Sunday, June 29, 2008

It's Official! Archbishop Nienstedt Got the Job! He's now OUR Shepherd!

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God Bless Him! Archbishop Nienstedt was in Rome this past weekend to receive the pallium, the symbol of his authority as Archbishop of St Paul and Minneapolis. It was carried live on EWTN. I missed it.

"When we take the pallium upon our shoulders", [Pope Benedict XVI] explained, "this gesture reminds us of the Shepherd who takes upon his shoulders the lost sheep, which on its own was not able to find the way home, and brings it back to the fold". But Jesus Christ "also wants men who will 'carry' together with Him" lost humanity.

"The pallium", he added, "becomes a symbol of our love for the Shepherd, Christ, and of our loving together with Him - it becomes a symbol of the call to love men as He does, together with Him: those who are searching, those who are questioning, those who are sure of themselves and those who are humble, the simple and the great; it becomes a symbol of the call to love all with the power of Christ and in view of Christ, so that they may find Him, and in Him, themselves".
The pallium, he added finally, is a sign of collegiality, of unity among all the bishops and with the pope: "No one is a Shepherd on his own. We are successors to the Apostles thanks only to being in collegial communion, in which the college of the Apostles finds its continuation. Communion, the 'we' of the Shepherds, is part of being Shepherds, because the flock is only one, the one Church of Jesus Christ And finally, this 'with' also refers to communion with Peter and with his successor as the guarantee of unity". Whispers in the Loggia

Father Z has his own perspective on the ceremony:

Before they receive the pallium the Archbishops take an oath:

Ego…
Archiepiscopus [PLACE and NAME]
beato Petro apostolo,
Sanctae Romanae Ecclesiae,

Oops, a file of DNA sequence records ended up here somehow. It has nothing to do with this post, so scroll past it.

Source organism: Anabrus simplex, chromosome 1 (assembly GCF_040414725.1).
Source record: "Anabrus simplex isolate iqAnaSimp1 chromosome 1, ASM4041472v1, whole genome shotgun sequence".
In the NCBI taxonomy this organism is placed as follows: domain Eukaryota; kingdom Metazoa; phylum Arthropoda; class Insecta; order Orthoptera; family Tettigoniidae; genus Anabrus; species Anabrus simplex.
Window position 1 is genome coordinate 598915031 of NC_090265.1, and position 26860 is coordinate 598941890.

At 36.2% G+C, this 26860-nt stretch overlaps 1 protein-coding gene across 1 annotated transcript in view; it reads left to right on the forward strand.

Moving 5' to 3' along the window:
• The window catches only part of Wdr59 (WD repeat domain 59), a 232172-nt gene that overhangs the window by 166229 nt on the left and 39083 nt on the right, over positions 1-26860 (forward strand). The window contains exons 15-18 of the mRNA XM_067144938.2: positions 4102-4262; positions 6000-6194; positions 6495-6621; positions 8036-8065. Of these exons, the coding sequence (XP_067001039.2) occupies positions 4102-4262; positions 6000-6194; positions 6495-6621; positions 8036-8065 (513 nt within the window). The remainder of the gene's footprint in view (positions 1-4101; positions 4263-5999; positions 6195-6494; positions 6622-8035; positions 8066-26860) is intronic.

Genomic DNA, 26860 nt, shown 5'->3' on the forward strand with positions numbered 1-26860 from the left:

ac tibi, Summo Pontifici,
tuisque legitimis Successoribus
semper fidelis ero et oboediens.
Ita me Deus omnipotens adiuvet.

I…
Archbishop of the _ diocese (these are adjectives)
will always be faithful and obedient to
St. Peter the apostle,
the Holy Roman Church,
and to you, the Supreme Pontiff
and to your legitimate Successors.
So help me God Almighty.


In recent decades this oath is made also in the presence of the Ecumenical Patriarch of Constantinople or his delegate.

The Holy Father blessed the pallia today with these words (my close but not too literal translation):
O God, eternal Pastor of souls, who committed to blessed Peter the Apostle those who are called "the flock" by Jesus Christ Your Son, that they should be governed by him after the model of the Good Shepherd (boni Pastoris typo) , through our ministry pour forth the grace of Your blessing upon these Pallia, which as symbols You desired to be concrete signs (documenta) of pastoral care.

Receive the our humble prayers and grant through the intercession and merits of the Apostles, that whoever will bear them, You generously making it so, may understand himself to be the Shepherd of Your flock, and will show forth in his work that which is signified by the name.

Let him take up the evangelical yoke lain upon his neck, and let it be for him so light and sweet, that in running by example swiftly along the way of your commands, he may merit to be admitted into the everlasting pasture.

When the Pope places the pallium on the neck of the archbishop kneeling before him, he says:
For the glory of Almighty God and the praise of the blessed Virgin Mary and of saints Peter and Paul, for the decorum of the Sees committed to you, unto a sign of the authority of a metropolitan, we bestow upon you the Pallium taken from the Confession of saint Peter, so that you may use it within the confines of your ecclesiastical provinces.

May this Pallium be for your a symbol of unity and a token (tessera) of communion with the Apostolic See; may it be a bond of charity (vinculum caritatis) and a spur of fortitude, so that in the day of the Coming and the revelation of the great God and prince of shepherds Jesus Christ, you may together with the the flocks entrusted to you obtain (potiamini) the stole of immortality and glory.
There are some nice things here. First, the image of a tessera is lovely. A tessera is literally a small block or cube. It is used to describe the little cubes that make up a mosaic. It is still the Italian word for an officially issued pass or a ticket or i.d. card. In this case it makes me think of how each of these archbishops, so different in themselves and in very different places through the world, are contributing in their individual way to the "big picture".

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